Did you watch the Animaniacs in the 1990s?  One of my favorite segments was Good Idea, Bad Idea.  On our recent trip to our cabin in McCarthy I kept recalling the comical cartoon as we stumbled through our winter adventure in a remote section of Alaska.

Good Idea: Driving over 300 miles to our cabin in McCarthy in a 4×4 Chevy truck. We had chains, a snow shovel, winter gear, and plenty of food and beer in case we got stuck.

Bad Idea: Not checking the weather report before departure.  Minutes after leaving our condo in Anchorage we were driving through a snow storm that lasted for half the drive.  Once we got to the McCarthy road we had sunny weather, and the first part of the road was not bad, but then the snow got deeper and we ended up getting stuck, and had to put on tire chains.  The drive was super slow after that point.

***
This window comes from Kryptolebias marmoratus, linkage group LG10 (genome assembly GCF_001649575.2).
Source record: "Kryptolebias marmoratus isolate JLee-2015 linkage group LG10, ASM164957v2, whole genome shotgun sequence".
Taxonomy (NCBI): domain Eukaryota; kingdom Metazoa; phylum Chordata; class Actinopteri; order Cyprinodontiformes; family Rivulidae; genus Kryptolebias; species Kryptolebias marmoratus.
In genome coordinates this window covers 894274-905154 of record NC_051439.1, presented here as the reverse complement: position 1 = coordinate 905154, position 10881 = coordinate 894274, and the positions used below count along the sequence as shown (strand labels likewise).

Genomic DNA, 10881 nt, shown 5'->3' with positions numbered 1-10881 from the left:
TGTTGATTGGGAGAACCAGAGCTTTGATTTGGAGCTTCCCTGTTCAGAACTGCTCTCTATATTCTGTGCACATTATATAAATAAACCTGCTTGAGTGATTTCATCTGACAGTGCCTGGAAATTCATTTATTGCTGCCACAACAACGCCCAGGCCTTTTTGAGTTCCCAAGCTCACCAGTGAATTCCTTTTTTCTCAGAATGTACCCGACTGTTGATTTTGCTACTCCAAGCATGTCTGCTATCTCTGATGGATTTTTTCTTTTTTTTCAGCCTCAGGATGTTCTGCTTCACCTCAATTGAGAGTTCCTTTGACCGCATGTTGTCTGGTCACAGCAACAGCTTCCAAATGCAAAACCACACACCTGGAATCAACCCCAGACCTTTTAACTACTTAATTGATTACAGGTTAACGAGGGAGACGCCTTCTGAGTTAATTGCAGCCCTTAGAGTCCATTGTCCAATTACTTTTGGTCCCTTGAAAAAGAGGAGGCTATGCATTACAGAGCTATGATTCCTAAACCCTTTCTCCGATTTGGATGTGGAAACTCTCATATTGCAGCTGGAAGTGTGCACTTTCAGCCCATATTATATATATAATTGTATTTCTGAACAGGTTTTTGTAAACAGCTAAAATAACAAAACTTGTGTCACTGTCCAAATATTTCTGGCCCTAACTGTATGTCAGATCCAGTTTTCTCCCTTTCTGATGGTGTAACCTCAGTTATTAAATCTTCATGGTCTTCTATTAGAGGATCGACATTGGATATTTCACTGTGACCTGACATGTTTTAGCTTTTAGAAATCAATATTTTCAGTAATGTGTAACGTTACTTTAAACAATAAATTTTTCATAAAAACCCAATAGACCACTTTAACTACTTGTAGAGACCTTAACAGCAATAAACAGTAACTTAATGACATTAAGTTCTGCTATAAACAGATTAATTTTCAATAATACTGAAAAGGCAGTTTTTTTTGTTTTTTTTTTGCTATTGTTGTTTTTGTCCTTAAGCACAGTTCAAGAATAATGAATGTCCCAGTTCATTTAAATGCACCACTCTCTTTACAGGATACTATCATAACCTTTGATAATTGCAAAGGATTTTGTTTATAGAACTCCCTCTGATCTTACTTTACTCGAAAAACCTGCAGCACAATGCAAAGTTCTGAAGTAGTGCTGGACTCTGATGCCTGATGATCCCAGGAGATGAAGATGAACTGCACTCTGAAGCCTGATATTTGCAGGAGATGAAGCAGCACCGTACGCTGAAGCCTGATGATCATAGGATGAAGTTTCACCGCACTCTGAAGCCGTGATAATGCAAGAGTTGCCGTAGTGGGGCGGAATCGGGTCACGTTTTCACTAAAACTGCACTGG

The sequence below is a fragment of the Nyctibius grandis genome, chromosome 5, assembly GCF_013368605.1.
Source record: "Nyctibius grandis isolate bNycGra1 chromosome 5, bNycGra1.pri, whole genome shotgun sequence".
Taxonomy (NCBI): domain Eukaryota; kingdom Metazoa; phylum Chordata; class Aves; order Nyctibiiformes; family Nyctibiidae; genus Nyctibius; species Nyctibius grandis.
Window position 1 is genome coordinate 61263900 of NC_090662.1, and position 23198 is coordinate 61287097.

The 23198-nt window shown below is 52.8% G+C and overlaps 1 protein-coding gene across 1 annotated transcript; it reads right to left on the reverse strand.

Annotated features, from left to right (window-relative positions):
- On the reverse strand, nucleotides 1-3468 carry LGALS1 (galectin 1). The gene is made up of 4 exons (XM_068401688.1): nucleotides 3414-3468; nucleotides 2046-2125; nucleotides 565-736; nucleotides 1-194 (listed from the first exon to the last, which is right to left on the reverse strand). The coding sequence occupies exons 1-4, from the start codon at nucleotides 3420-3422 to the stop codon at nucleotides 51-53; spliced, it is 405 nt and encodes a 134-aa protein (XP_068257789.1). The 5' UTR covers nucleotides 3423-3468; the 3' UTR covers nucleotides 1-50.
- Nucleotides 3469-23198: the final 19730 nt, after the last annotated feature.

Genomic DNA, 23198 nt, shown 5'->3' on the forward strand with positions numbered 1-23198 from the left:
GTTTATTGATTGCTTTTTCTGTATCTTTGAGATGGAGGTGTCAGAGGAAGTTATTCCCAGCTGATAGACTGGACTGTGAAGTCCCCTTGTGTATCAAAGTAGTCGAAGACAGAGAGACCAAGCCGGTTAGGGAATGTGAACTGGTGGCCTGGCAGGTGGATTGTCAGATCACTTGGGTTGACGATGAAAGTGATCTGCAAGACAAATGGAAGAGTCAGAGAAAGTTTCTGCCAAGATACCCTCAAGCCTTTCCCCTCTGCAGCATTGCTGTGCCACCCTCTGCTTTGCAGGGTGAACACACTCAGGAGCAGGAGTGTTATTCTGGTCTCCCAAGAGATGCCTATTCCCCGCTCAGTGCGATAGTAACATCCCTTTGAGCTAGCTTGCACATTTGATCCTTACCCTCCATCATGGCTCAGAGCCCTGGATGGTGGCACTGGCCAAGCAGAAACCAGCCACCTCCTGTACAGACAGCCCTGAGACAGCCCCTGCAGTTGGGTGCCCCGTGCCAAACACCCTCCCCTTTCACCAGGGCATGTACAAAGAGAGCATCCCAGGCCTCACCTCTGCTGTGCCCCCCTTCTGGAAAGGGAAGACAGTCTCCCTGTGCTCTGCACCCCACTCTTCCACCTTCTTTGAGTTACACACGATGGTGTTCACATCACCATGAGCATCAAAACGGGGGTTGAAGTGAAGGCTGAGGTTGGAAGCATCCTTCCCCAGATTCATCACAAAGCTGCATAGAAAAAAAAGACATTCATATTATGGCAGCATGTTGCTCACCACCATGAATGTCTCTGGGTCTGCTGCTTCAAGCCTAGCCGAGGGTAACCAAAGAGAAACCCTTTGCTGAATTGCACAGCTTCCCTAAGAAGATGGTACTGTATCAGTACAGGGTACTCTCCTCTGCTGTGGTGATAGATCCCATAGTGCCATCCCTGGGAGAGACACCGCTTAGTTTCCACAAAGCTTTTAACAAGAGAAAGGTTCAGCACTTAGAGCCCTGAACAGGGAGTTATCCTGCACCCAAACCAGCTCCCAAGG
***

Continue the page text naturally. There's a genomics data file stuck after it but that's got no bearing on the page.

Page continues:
Good Idea: Buying a snow machine last fall so we could take all our stuff from the truck to the cabin quickly in the winter.  We parked it by our cabin up on blocks so it wouldn’t freeze to the ground, and covered it with a tarp.

Bad Idea: Buying a 1993 machine and neglecting to get it tuned up in Anchorage before bringing it to McCarthy.  In the winter we can’t drive all the way to the cabin, so we park about 3 miles away, and ski up to it.  Once we got there we uncovered the snow machine, dug it out, and tried starting it.  We were really close a couple times, but it just wouldn’t start.  So we had to ski back down to the truck, and haul everything that couldn’t freeze on sleds up to the cabin.  We arrived after midnight!  That was a really long day!  In the morning we got the snowmachine to start, and got the rest of our stuff up to the cabin with minimal effort!

Skiing up to the cabin with a few supplies.

snow machine snow mobile in Alaska

Scott hauling supplies with our snow machine across the frozen Kennicott River.